10. Conclusions and Future Work

In this paper, a data-driven optimization technique was proposed to optimize the performance of HVAC systems components (optimizing the component model structure) as part of the process of optimizing the whole system performance (optimizing the operation setpoints for the whole system).
The models predicted the performance of the cooling coil and fan as the major component of a chilled water variable air volume AHU and the compressor performance as the major component of the packaged DX system. Real data collected from a real building located in North Carolina, were used to train and test the proposed techniques. Several machine learning tools were compared to select the best modeling tool that will later be used to conduct a parametric study.
The tools that were chosen to be evaluated are support vector machine, artificial neural network, and aggregated bootstrapping. The R2 was used as the criteria of evaluation following the major code ASHRAE 14 guidelines. The tools were tested and trained on the same data set to examine the results better. However, all three modeling tools had close results in terms of R2. Therefore, the training time was also evaluated. The artificial neural network had a training time that was three times lower than both the other two. Therefore, artificial neural networks were chosen to be the tool to be a better modeling tool in modeling the components of the HVAC systems.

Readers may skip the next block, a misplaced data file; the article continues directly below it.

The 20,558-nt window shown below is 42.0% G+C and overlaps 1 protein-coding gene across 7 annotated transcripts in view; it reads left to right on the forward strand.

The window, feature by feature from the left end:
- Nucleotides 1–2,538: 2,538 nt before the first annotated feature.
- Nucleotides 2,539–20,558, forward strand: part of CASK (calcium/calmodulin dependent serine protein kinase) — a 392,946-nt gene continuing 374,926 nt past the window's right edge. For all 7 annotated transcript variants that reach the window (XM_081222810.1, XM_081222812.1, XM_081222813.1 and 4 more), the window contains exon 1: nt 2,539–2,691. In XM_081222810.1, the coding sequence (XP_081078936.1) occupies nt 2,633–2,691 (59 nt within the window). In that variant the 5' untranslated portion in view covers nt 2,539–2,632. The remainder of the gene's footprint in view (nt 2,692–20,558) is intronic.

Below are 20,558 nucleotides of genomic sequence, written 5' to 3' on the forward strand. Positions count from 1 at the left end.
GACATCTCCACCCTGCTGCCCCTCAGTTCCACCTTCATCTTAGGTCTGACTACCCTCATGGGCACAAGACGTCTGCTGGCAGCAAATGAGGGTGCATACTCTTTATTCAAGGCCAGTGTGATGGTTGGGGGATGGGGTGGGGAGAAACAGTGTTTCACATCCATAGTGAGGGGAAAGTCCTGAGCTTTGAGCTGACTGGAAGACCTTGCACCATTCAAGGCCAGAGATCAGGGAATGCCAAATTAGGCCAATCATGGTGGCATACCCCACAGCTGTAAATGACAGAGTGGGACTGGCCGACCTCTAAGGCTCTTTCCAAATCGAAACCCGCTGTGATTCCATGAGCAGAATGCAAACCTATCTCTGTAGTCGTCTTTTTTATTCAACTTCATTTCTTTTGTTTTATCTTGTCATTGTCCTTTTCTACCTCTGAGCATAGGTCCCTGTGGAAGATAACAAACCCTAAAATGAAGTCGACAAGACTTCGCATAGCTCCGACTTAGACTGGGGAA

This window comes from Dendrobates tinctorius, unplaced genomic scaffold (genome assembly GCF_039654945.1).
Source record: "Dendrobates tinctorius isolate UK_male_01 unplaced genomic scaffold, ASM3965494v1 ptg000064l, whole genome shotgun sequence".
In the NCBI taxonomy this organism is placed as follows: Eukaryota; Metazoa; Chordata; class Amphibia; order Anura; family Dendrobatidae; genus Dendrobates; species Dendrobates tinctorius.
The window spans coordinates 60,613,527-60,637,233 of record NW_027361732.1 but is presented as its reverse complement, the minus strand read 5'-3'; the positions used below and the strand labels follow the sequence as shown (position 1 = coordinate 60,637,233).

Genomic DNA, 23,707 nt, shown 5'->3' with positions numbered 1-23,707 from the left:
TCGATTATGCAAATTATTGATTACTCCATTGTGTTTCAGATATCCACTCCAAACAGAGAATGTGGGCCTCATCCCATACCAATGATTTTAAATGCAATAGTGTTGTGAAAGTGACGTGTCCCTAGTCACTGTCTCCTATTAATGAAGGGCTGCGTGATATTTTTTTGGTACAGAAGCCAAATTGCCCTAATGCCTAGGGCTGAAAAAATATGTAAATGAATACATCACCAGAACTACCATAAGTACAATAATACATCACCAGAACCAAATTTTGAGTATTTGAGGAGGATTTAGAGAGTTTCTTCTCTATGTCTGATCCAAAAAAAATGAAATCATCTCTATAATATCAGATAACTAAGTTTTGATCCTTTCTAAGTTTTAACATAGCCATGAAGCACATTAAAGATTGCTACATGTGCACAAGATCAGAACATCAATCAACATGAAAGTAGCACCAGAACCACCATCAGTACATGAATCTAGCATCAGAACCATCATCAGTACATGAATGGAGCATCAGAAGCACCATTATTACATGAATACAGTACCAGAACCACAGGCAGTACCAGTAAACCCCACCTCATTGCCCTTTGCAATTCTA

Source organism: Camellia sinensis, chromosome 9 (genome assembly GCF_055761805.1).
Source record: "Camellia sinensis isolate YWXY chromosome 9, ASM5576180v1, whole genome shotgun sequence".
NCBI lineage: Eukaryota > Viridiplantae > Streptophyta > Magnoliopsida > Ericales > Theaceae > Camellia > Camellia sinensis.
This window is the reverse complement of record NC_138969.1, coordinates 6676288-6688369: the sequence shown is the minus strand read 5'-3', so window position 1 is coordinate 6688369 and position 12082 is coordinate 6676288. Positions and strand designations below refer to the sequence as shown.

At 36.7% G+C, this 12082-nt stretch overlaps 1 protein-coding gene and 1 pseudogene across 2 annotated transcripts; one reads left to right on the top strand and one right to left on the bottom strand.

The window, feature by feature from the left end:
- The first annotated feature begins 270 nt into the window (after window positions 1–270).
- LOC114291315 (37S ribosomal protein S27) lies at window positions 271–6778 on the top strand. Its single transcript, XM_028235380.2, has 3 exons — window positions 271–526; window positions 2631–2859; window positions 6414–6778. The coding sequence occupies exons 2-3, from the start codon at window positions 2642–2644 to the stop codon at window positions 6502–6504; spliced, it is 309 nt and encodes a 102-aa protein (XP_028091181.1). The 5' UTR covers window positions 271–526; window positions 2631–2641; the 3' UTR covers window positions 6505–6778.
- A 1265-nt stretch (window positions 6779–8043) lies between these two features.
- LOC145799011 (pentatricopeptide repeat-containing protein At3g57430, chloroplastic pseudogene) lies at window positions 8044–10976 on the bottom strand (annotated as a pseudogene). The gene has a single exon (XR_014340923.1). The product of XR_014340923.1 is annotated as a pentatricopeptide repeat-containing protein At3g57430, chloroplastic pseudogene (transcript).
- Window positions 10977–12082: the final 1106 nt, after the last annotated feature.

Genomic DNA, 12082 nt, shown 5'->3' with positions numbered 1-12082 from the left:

The optimization process using a genetic algorithm was conducted to select the best component model structure that held the lowest error value. Choosing the best component model structure is the first level of optimizing any HVAC system. Optimization of the performance of the HVAC system must be conducted on two levels. A component model optimization and system-level performance optimization. The two levels need to be integrated to be able to operate the HVAC system more efficiently and result in actual energy savings.
The genetic algorithm was used as the optimization algorithm to carry out this work. The optimization level results were compared against the one conducted through the parametric study, and similar results were found. Those results have shown GA to be a helpful tool in accurately predicting the performance of HVAC systems components.
The proposed data-driven modeling and optimization technique was proven to predict the performance of the investigated HVAC system components accurately.